Harar (var. Harrar, Hārer, Harer; Adari ) is an eastern city in Ethiopia, and the capital of the modern Harari ethno-political division (or kilil) of Ethiopia. The city is located on a hilltop, in the eastern extension of the Ethiopian highlands about five hundred kilometers from Addis Ababa with an elevation of 1885 meters.
Based on figures from the Central Statistical Agency in 2005, Harar has an estimated total population of 122,000, of whom 60,000 were males and 62,000 were females. According to the census of 1994, on which this estimate is based, the city has a population of 76,378.
For centuries, Harar has been a major commercial centre, linked by the trade routes with the rest of Ethiopia, the entire Horn of Africa, the Arabian Peninsula, and, through its ports, the outside world.
Harar Jugol has been included in the World Heritage List in 2006 by UNESCO in recognition of its cultural heritage. It is considered "the fourth holiest city of Islam" with 82 mosques, three of which date from the 10th century, and 102 shrines.
Harar is also famous for its distinctive, natural processed coffees which bear the same name.
Called "Gey" ("the City") by its inhabitants, Harar was founded between the 7th and the 11th century (according to different sources) and emerged as the center of Islamic culture and religion in the Horn of Africa. It was part of the Adal Sultanate (at times a vassal of Ethiopia) of which it became the capital in 1520 under Abu Bakr. From Harar, Ahmad ibn Ibrihim al-Ghazi, also known as "Gragn the Left-handed," launched a war of conquest in the sixteenth century that extended its territory and even threatened the existence of the Christian Ethiopian empire. His successor, Emir Nur ibn Mujahid, encircled the city with a wall, 4 meters high and with five gates. This wall, called Jugol, is still intact, and is a symbol of the town to the inhabitants.
The sixteenth century was the Golden Age of Harar. The local culture flourished, and many poets lived and wrote there. It also became known for coffee, weaving, basketry and bookbinding. The rulers of Harar also struck its own currency, the earliest possible issues bearing a date that may be read as AH 615 (= AD 1218/19); but definitely by AD 1789 the first coins were issued, and more were issued into the nineteenth century.
The city managed to maintain its independence until 1875, when it was conquered by Egypt. During this period, Arthur Rimbaud lived in the city - his former house now a museum. Ten years later, it regained its independence, but this lasted only two years until 6 January 1887 when the Battle of Chelenqo led to Harar's incorporation into the Negus Menelik II of Ethiopia's growing Empire based in Shewa.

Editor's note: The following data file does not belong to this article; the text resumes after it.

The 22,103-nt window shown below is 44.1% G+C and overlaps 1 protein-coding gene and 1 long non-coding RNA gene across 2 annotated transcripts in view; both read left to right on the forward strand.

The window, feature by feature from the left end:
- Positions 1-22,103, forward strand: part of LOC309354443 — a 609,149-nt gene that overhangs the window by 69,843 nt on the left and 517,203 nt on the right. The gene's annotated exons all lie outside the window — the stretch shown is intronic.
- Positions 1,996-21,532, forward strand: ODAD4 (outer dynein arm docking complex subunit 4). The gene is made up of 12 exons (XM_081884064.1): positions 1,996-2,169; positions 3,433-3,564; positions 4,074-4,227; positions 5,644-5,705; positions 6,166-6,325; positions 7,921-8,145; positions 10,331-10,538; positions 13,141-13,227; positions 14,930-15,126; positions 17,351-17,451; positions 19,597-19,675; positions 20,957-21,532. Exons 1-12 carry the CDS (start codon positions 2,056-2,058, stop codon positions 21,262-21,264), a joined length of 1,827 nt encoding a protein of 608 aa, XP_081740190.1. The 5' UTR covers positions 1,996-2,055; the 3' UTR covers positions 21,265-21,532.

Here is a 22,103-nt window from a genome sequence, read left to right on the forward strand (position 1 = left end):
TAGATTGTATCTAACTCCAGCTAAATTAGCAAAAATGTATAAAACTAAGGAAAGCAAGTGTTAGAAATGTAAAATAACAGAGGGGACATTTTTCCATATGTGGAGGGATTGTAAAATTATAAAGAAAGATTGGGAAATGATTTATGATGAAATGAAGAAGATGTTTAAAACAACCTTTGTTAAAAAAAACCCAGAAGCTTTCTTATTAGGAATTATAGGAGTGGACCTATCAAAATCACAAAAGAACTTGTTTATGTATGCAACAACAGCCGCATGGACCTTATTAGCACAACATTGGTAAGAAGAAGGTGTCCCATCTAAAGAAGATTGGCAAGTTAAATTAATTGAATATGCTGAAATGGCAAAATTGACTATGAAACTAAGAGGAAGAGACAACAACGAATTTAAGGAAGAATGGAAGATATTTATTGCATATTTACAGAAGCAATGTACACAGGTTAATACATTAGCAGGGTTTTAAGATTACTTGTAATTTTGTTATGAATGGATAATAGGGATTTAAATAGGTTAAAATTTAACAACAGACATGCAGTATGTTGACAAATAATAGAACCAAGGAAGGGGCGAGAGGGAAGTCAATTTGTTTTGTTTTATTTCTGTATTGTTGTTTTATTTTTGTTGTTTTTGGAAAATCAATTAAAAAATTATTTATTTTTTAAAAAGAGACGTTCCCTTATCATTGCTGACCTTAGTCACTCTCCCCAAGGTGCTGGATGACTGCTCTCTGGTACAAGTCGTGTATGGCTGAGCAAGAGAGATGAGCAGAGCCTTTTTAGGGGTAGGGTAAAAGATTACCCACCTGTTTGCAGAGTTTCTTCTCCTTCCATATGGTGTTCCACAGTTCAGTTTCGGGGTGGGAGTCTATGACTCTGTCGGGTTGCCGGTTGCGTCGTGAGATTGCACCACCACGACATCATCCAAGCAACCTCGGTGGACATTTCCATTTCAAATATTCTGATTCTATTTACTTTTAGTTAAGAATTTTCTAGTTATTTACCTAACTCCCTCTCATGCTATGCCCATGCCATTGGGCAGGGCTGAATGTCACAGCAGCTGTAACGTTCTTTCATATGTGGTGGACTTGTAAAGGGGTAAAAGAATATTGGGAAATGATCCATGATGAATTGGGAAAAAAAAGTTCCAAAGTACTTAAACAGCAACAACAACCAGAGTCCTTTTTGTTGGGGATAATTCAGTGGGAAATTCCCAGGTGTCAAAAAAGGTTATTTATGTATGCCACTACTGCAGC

Harar lost some of its commercial importance with the creation of the Addis Ababa - Djibouti Railway, initially intended to run via the city but diverted north of the mountains between Harar and the Awash River to save money. As a result of this, Dire Dawa was founded in 1902 as New Harar.
The inhabitants of Harar represent several ethnic groups, both Muslim and Christian, including Oromo, Somali,Amhara, Gurage, Tigray, and others. Nevertheless, within the walled city, the indigenous Harari are predominant. The Harari, who refer to themselves as Gey 'Usu ("People of the City") are a Semitic speaking people, once thought to be descended from an Aksumite military outpost. Today, they are most commonly classed as a social and cultural, rather than as a distinct ethnic group, since most families have intermingled with the neighboring groups, and were welcoming of foreigners into their community. Their language, Harari, constitutes a Semitic pocket in a predominantly Cushitic region. Originally written in the Arabic script, it has recently converted to the Ge'ez alphabet.
The old town is home to 110 mosques and many more shrines, centered on Feres Magala square. Notable buildings include Medhane Alem Cathedral, the house of Ras Mekonnen, the house of Arthur Rimbaud, and the sixteenth century Jami Mosque. Harrar Bira Stadium is the home stadium for the Harrar Beer Botling FC, used for football (soccer) matches. One can also visit the market.
Other places of interest include the highest amba overlooking the city, the Kondudo or "W" mountain, which hosts an ancient population of feral horses. A 2008 scientific mission has unleashed efforts for their conservation, as they are one of the most endangered wild horse packs in the world.